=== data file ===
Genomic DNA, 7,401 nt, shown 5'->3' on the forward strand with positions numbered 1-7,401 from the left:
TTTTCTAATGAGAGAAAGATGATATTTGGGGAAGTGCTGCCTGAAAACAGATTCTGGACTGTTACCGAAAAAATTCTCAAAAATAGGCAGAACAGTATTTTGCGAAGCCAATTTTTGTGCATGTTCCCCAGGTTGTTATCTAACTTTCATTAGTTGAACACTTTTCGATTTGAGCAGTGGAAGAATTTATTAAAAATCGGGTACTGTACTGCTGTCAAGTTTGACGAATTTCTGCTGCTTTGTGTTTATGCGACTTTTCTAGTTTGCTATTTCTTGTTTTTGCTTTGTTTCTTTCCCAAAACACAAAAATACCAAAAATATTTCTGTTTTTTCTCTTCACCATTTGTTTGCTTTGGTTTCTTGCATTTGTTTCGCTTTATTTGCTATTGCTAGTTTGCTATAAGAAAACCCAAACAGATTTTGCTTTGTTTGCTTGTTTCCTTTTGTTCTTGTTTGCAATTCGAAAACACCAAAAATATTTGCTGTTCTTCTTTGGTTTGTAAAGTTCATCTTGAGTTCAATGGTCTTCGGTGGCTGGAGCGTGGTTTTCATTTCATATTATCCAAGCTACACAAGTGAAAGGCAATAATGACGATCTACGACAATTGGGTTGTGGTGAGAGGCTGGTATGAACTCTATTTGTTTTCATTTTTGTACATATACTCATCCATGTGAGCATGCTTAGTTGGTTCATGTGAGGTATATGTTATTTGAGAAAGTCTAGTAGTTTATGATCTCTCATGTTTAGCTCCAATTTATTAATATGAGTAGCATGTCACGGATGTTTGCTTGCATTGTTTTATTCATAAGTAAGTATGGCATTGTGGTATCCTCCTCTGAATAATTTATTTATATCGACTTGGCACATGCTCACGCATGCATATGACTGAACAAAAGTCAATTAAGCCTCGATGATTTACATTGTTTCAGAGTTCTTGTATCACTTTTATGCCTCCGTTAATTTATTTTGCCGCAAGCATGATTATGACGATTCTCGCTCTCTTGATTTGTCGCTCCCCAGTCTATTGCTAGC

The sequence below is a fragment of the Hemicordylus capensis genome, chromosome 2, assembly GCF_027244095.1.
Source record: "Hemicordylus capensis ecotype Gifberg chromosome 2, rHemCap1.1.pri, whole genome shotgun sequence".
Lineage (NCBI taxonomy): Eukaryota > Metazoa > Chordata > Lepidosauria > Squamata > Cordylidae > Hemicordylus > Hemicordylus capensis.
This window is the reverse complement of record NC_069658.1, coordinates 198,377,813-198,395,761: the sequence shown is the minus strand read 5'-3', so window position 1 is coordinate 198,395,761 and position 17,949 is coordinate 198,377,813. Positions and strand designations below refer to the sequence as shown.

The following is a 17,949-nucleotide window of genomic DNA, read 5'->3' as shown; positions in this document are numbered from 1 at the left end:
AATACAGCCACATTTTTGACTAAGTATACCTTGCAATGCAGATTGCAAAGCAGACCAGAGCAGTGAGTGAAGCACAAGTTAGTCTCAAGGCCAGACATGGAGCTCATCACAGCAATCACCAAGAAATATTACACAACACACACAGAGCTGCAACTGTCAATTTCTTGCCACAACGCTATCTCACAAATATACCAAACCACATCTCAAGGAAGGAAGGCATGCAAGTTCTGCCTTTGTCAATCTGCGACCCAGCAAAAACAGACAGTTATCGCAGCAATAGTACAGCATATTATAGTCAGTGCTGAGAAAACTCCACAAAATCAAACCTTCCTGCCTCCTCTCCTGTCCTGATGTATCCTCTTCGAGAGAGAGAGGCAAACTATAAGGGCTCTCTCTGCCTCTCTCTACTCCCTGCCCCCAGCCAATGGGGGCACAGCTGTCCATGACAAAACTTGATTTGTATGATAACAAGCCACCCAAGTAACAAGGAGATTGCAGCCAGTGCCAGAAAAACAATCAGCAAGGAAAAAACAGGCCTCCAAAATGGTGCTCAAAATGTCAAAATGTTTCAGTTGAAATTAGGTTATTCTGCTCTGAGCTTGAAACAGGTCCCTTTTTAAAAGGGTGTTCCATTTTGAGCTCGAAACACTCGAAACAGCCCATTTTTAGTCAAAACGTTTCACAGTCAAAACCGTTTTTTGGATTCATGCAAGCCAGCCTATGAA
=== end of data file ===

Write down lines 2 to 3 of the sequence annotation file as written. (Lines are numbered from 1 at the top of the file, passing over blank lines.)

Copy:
TTTTCTAATGAGAGAAAGATGATATTTGGGGAAGTGCTGCCTGAAAACAGATTCTGGACTGTTACCGAAAAAATTCTCAAAAATAGGCAGAACAGTATTTTGCGAAGCCAATTTTTGTGCATGTTCCCCAGGTTGTTATCTAACTTTCATTAGTTGAACACTTTTCGATTTGAGCAGTGGAAGAATTTATTAAAAATCGGGTACTGTACTGCTGTCAAGTTTGACGAATTTCTGCTGCTTTGTGTTTATGCGACTTTTCTAGTTTGCTATTTCTTGTTTTTGCTTTGTTTCTTTCCCAAAACACAAAAATACCAAAAATATTTCTGTTTTTTCTCTTCACCATTTGTTTGCTTTGGTTTCTTGCATTTGTTTCGCTTTATTTGCTATTGCTAGTTTGCTATAAGAAAACCCAAACAGATTTTGCTTTGTTTGCTTGTTTCCTTTTGTTCTTGTTTGCAATTCGAAAACACCAAAAATATTTGCTGTTCTTCTTTGGTTTGTAAAGTTCATCTTGAGTTCAATGGTCTTCGGTGGCTGGAGCGTGGTTTTCATTTCATATTATCCAAGCTACACAAGTGAAAGGCAATAATGACGATCTACGACAATTGGGTTGTGGTGAGAGGCTGGTATGAACTCTATTTGTTTTCATTTTTGTACATATACTCATCCATGTGAGCATGCTTAGTTGGTTCATGTGAGGTATATGTTATTTGAGAAAGTCTAGTAGTTTATGATCTCTCATGTTTAGCTCCAATTTATTAATATGAGTAGCATGTCACGGATGTTTGCTTGCATTGTTTTATTCATAAGTAAGTATGGCATTGTGGTATCCTCCTCTGAATAATTTATTTATATCGACTTGGCACATGCTCACGCATGCATATGACTGAACAAAAGTCAATTAAGCCTCGATGATTTACATTGTTTCAGAGTTCTTGTATCACTTTTATGCCTCCGTTAATTTATTTTGCCGCAAGCATGATTATGACGATTCTCGCTCTCTTGATTTGTCGCTCCCCAGTCTATTGCTAGC

The sequence below is a fragment of the Hemicordylus capensis genome, chromosome 2, assembly GCF_027244095.1.